At the Wine Paris event, Sopexa took the opportunity to present a study of over a thousand importers and traders about the seven most important wine markets. This study was conducted in order to better understand the impressions of professionals based in the United States, the United Kingdom, Japan, Belgium, China, Germany and Hong Kong about the future of the wine market.
Above all, the study concerned the most prominent producing countries in the range of wines commercialised across the world. And decidedly, the more traditional markets have held their own: France, Italy, and Spain remain leaders in the matter, with France on top, with wines from here mentioned by 89% of the professionals asked.
With all markets included, the most coveted viticultural regions for white wine are Marlborough (New Zealand) and the Loire, Languedoc, and Burgundy. In terms of red wine, Bordeaux (thanks to its popularity with the Chinese market), Languedoc, Burgundy, and the Rhône come out on top, making for a victorious French quartet!
Brexit: a wine market in transformation?
Responding to the question of how the markets might evolve over the next 2 years, these stakeholders are largely optimistic, particularly in the United States, Germany and Japan, where 58%, 52% and 49% of professionals respectively are expecting growth. Unsurprisingly, this is not the same story in the United Kingdom, where 44% of professionals have predicted that the market will decrease.
If taxes were to be imposed on European wines, wines from elsewhere will clearly be the biggest beneficiaries of Brexit, particularly wines from Chile, Argentina and Australia. According to this study, British professionals are expecting a strong increase in demand for wines from Mendoza, Beaujolais, Puglia, Languedoc, and Sicily. And this should be noted, since the UK market is often labelled as a population of wine-lovers with an eye for the next big thing!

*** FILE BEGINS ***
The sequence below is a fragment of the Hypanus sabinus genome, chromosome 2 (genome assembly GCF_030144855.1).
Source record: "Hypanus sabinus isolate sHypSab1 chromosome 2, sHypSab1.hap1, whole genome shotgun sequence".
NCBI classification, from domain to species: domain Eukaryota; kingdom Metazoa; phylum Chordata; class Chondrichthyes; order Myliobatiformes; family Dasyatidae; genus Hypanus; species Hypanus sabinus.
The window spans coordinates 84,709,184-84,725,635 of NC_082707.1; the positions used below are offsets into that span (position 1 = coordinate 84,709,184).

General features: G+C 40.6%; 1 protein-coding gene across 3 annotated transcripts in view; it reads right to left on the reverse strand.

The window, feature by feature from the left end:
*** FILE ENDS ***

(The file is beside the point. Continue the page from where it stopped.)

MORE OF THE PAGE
A challenge for French wine
In terms of sales evolution from now to 2021, Italian wines are ahead. Whilst the Franco-Italian duo has always seen the best prospects in terms of progression, this isn’t so much the case for France in some markets, including Belgium, China, Hong Kong and the USA, where French wine’s popularity is slowing slightly.
Wine country par excellence
Having said this, the study shows that France still reigns supreme as the wine country par excellence in the eyes of the rest of the world. When all criteria are considered, France still has the best image, whether this be for special occasions, organic production, or in the consideration of climate change. It’s also still seen as the benchmark for learning about wine and serves as an essential point of comparison for other wine. However, there are two other aspects that are more associated with Australia and Italy, these being innovation and ability to attract younger wine-drinkers. According to the study, these two countries share first place in terms of production that is more adapted to the tastes of tomorrow.
As for consumer expectations, the wave of organic and biodynamic wine looms large: for 42% of professionals asked, this is the most promising category. The success of these wines is expected most of all in the UK and the US, though China seems to be avoiding this trend.